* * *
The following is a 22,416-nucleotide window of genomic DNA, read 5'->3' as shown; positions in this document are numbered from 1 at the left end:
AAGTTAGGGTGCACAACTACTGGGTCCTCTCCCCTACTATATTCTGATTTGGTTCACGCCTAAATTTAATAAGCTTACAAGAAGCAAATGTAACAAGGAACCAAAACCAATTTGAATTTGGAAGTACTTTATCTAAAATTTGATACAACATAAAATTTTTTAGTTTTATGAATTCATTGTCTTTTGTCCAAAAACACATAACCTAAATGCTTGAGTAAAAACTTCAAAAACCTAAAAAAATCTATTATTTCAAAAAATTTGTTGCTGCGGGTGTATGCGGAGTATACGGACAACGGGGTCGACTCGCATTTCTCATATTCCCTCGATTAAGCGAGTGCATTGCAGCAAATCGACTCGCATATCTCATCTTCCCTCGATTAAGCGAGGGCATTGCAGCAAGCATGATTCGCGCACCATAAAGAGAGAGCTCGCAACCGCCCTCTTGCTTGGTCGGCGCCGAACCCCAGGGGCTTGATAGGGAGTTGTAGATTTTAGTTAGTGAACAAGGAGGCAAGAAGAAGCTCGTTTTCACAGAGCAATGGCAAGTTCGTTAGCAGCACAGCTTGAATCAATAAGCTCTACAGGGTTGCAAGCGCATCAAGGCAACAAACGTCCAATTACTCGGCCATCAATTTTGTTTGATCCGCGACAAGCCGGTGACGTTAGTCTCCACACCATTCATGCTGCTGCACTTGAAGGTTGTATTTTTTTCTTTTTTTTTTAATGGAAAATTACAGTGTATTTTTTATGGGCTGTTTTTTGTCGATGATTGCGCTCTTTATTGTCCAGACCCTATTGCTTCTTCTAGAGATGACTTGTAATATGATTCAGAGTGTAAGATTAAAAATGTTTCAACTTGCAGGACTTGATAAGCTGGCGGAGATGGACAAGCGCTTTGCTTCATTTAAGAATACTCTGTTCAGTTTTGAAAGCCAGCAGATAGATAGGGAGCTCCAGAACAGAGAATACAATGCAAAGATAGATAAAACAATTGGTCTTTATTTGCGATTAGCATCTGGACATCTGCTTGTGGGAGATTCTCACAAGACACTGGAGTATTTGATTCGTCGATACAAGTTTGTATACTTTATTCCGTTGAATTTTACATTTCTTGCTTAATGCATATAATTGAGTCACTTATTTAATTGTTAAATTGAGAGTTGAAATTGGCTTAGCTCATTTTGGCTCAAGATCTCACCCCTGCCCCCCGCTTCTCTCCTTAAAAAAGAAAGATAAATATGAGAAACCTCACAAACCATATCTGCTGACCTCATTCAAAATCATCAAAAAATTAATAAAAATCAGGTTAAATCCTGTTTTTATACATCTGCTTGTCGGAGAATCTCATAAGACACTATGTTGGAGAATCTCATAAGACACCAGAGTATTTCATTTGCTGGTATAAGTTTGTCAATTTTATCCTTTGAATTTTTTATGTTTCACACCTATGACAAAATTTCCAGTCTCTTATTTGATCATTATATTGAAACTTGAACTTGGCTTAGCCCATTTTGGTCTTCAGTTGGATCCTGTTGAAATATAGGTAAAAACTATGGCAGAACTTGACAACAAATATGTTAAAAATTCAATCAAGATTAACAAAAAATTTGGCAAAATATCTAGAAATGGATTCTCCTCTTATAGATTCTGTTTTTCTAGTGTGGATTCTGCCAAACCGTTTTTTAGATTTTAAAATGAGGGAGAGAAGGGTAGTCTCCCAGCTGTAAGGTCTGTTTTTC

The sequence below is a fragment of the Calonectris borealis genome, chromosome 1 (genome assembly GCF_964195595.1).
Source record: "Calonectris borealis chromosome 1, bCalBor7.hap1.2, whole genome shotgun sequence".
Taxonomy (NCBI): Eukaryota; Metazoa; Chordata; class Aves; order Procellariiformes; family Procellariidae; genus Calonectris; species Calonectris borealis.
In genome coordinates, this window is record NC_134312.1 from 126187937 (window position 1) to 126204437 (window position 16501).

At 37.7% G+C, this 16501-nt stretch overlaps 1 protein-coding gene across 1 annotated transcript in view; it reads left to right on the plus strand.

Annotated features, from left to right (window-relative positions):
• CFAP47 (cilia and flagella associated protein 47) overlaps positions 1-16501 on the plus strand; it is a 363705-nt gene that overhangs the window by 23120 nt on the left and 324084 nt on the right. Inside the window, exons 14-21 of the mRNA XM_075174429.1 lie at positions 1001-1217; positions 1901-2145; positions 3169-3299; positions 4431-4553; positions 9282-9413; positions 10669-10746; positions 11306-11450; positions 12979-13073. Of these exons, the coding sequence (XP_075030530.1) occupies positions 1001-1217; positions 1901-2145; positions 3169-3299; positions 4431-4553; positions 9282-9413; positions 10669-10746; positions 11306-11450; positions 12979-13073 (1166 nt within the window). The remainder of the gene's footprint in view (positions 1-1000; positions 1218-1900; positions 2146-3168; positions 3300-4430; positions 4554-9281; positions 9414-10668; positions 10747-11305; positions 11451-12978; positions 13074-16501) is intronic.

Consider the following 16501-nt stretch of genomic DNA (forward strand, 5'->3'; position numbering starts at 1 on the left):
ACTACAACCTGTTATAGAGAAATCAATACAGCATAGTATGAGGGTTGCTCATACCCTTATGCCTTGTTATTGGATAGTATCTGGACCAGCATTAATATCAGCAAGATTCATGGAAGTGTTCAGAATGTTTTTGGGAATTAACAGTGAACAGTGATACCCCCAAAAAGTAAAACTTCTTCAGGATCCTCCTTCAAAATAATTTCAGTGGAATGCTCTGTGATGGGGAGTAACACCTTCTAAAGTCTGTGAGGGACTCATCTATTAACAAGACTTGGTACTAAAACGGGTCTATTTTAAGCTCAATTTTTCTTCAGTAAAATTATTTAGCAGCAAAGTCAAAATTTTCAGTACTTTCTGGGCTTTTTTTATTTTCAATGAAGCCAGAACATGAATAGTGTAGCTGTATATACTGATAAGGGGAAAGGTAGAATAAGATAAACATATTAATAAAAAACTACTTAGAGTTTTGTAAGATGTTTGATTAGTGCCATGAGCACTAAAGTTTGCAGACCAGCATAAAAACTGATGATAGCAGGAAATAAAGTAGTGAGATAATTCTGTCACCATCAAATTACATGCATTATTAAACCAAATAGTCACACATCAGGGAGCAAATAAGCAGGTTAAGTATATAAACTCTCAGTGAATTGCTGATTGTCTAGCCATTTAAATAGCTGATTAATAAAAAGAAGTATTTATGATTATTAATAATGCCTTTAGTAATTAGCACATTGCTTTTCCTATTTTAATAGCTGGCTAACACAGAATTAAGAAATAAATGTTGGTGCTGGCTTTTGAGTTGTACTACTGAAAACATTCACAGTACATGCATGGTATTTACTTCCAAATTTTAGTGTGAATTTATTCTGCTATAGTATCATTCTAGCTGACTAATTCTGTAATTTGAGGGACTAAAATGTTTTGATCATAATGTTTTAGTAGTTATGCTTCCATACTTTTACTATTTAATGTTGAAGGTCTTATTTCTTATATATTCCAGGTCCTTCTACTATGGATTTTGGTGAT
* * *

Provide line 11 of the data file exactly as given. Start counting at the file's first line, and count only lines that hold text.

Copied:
ACTACAACCTGTTATAGAGAAATCAATACAGCATAGTATGAGGGTTGCTCATACCCTTATGCCTTGTTATTGGATAGTATCTGGACCAGCATTAATATCAGCAAGATTCATGGAAGTGTTCAGAATGTTTTTGGGAATTAACAGTGAACAGTGATACCCCCAAAAAGTAAAACTTCTTCAGGATCCTCCTTCAAAATAATTTCAGTGGAATGCTCTGTGATGGGGAGTAACACCTTCTAAAGTCTGTGAGGGACTCATCTATTAACAAGACTTGGTACTAAAACGGGTCTATTTTAAGCTCAATTTTTCTTCAGTAAAATTATTTAGCAGCAAAGTCAAAATTTTCAGTACTTTCTGGGCTTTTTTTATTTTCAATGAAGCCAGAACATGAATAGTGTAGCTGTATATACTGATAAGGGGAAAGGTAGAATAAGATAAACATATTAATAAAAAACTACTTAGAGTTTTGTAAGATGTTTGATTAGTGCCATGAGCACTAAAGTTTGCAGACCAGCATAAAAACTGATGATAGCAGGAAATAAAGTAGTGAGATAATTCTGTCACCATCAAATTACATGCATTATTAAACCAAATAGTCACACATCAGGGAGCAAATAAGCAGGTTAAGTATATAAACTCTCAGTGAATTGCTGATTGTCTAGCCATTTAAATAGCTGATTAATAAAAAGAAGTATTTATGATTATTAATAATGCCTTTAGTAATTAGCACATTGCTTTTCCTATTTTAATAGCTGGCTAACACAGAATTAAGAAATAAATGTTGGTGCTGGCTTTTGAGTTGTACTACTGAAAACATTCACAGTACATGCATGGTATTTACTTCCAAATTTTAGTGTGAATTTATTCTGCTATAGTATCATTCTAGCTGACTAATTCTGTAATTTGAGGGACTAAAATGTTTTGATCATAATGTTTTAGTAGTTATGCTTCCATACTTTTACTATTTAATGTTGAAGGTCTTATTTCTTATATATTCCAGGTCCTTCTACTATGGATTTTGGTGAT